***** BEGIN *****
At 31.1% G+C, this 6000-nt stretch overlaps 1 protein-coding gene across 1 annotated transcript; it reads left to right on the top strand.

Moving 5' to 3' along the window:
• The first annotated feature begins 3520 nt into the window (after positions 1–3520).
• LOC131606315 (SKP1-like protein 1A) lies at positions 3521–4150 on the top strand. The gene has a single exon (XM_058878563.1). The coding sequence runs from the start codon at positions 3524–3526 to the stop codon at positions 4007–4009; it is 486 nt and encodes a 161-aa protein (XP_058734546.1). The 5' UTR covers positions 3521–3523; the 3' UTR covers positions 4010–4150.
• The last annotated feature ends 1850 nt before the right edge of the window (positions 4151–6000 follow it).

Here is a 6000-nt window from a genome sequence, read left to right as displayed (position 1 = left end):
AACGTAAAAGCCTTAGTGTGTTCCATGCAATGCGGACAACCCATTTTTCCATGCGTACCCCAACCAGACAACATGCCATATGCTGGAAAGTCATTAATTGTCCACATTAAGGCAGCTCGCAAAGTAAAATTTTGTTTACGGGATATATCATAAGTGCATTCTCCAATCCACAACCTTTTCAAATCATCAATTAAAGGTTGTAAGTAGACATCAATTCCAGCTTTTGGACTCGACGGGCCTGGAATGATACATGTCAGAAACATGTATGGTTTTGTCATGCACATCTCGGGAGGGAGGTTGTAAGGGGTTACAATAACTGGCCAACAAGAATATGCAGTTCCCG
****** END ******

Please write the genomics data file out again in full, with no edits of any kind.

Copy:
At 31.1% G+C, this 6000-nt stretch overlaps 1 protein-coding gene across 1 annotated transcript; it reads left to right on the top strand.

Moving 5' to 3' along the window:
• The first annotated feature begins 3520 nt into the window (after positions 1–3520).
• LOC131606315 (SKP1-like protein 1A) lies at positions 3521–4150 on the top strand. The gene has a single exon (XM_058878563.1). The coding sequence runs from the start codon at positions 3524–3526 to the stop codon at positions 4007–4009; it is 486 nt and encodes a 161-aa protein (XP_058734546.1). The 5' UTR covers positions 3521–3523; the 3' UTR covers positions 4010–4150.
• The last annotated feature ends 1850 nt before the right edge of the window (positions 4151–6000 follow it).

Here is a 6000-nt window from a genome sequence, read left to right as displayed (position 1 = left end):
AACGTAAAAGCCTTAGTGTGTTCCATGCAATGCGGACAACCCATTTTTCCATGCGTACCCCAACCAGACAACATGCCATATGCTGGAAAGTCATTAATTGTCCACATTAAGGCAGCTCGCAAAGTAAAATTTTGTTTACGGGATATATCATAAGTGCATTCTCCAATCCACAACCTTTTCAAATCATCAATTAAAGGTTGTAAGTAGACATCAATTCCAGCTTTTGGACTCGACGGGCCTGGAATGATACATGTCAGAAACATGTATGGTTTTGTCATGCACATCTCGGGAGGGAGGTTGTAAGGGGTTACAATAACTGGCCAACAAGAATATGCAGTTCCCG